No. There is an initial "Where is my family going?" when they bring her to us, but in every situation the dog is settled and comfortable and doing very well within an hour or two. We try very hard to give them so much attention and love the first couple days that it is a pleasant and enjoyable experience for them. This is also important as everything the mother feels causes things to happen inside her body that can affect the babies. The less stress and the more relaxed she is, the better it is for babies. So, it is very important that the guardian home not make the transition difficult for the dog. If they act upset or nervous or sad about leaving her, she will feel that even more greatly and we need to make sure that doesn't happen. Bringing her and hanging out in our house with her for an hour or so and just pretending like it's any other visit you'd make is very important. If we can have the family sneak out so the dog isn't even aware they've left, that is usually best too. She rarely acknowledges for more than a couple of minutes that anything has happened.

What happens during pregnancy and what do I have to do differently with the dog?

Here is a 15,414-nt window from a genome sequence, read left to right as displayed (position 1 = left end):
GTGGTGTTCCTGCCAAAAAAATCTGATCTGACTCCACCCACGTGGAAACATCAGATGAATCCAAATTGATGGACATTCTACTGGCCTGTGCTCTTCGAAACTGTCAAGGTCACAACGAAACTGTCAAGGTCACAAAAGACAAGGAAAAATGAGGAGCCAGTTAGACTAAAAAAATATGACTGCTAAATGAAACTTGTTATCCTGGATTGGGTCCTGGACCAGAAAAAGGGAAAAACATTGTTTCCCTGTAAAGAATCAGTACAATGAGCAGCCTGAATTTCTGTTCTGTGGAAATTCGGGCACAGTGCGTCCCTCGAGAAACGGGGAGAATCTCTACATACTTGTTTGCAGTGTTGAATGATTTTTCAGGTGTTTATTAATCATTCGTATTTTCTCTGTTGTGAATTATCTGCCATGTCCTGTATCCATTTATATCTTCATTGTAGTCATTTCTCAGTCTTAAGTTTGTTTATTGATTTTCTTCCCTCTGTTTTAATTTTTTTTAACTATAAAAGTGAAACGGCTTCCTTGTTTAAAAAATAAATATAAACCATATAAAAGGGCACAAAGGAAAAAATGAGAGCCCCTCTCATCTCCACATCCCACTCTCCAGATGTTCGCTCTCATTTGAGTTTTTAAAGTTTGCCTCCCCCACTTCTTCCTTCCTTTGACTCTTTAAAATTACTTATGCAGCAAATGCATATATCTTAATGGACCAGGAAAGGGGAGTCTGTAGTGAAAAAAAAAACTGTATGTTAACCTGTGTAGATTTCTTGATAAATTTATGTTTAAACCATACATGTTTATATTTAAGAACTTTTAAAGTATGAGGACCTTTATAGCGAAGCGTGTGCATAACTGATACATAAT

Pregnancy is actually very easy. I have a list of what happens each week during the development of puppies, and I give that to our guardian homes at the time we begin breeding. The dog may act a little more tired, or not eat normally for a few weeks. The last couple weeks of pregnancy she is usually becoming more hungry and sleeps more as time progresses. Otherwise, normal activity is typical and it is important to continue with walking the dog right up to the end. This helps during delivery. Being in shape is always best. Normal play and romping and running during the first half of pregnancy is great. After that, we limit activity to walks on a leash and no ball chasing type of activities.

· No chemicals may be given during pregnancy. We have to be notified immediately of any illness or injury so we can be involved in determining how she is treated.

What happens if the puppy gets sick or injured while in the guardian home's care?

  While the dog is in guardian's care and home, any illness or injury that happens is their financial responsibility. We must be involved in treatment plans and know what is going on and determining medications, but the family is responsible for those expenses. Health insurance is recommended during her breeding years. This insurance is for your protection because these dogs are extremely valuable as breeders.

What expenses do the guardians pay for and what things does the breeder pay for?